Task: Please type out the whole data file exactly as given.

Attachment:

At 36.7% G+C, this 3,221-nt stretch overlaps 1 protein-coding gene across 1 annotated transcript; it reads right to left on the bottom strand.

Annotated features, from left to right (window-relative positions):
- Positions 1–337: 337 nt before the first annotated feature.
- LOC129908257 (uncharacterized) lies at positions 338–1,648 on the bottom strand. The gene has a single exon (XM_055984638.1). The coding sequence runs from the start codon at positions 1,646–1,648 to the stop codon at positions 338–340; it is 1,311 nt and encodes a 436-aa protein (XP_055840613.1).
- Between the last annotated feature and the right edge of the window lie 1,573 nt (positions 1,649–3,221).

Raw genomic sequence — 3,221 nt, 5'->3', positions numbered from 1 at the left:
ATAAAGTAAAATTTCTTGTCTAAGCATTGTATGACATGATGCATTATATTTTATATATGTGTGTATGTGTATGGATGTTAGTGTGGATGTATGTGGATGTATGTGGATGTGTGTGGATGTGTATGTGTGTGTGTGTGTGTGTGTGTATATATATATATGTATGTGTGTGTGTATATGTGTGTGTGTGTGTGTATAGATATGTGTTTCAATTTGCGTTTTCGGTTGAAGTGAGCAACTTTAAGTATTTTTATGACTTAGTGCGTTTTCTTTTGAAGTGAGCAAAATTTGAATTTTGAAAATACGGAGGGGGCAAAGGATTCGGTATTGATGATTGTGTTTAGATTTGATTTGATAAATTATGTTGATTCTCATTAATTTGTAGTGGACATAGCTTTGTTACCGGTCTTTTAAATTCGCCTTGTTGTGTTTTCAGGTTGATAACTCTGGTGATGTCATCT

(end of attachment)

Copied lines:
At 36.7% G+C, this 3,221-nt stretch overlaps 1 protein-coding gene across 1 annotated transcript; it reads right to left on the bottom strand.

Annotated features, from left to right (window-relative positions):
- Positions 1–337: 337 nt before the first annotated feature.
- LOC129908257 (uncharacterized) lies at positions 338–1,648 on the bottom strand. The gene has a single exon (XM_055984638.1). The coding sequence runs from the start codon at positions 1,646–1,648 to the stop codon at positions 338–340; it is 1,311 nt and encodes a 436-aa protein (XP_055840613.1).
- Between the last annotated feature and the right edge of the window lie 1,573 nt (positions 1,649–3,221).

Raw genomic sequence — 3,221 nt, 5'->3', positions numbered from 1 at the left:
ATAAAGTAAAATTTCTTGTCTAAGCATTGTATGACATGATGCATTATATTTTATATATGTGTGTATGTGTATGGATGTTAGTGTGGATGTATGTGGATGTATGTGGATGTGTGTGGATGTGTATGTGTGTGTGTGTGTGTGTGTGTATATATATATATGTATGTGTGTGTGTATATGTGTGTGTGTGTGTGTATAGATATGTGTTTCAATTTGCGTTTTCGGTTGAAGTGAGCAACTTTAAGTATTTTTATGACTTAGTGCGTTTTCTTTTGAAGTGAGCAAAATTTGAATTTTGAAAATACGGAGGGGGCAAAGGATTCGGTATTGATGATTGTGTTTAGATTTGATTTGATAAATTATGTTGATTCTCATTAATTTGTAGTGGACATAGCTTTGTTACCGGTCTTTTAAATTCGCCTTGTTGTGTTTTCAGGTTGATAACTCTGGTGATGTCATCT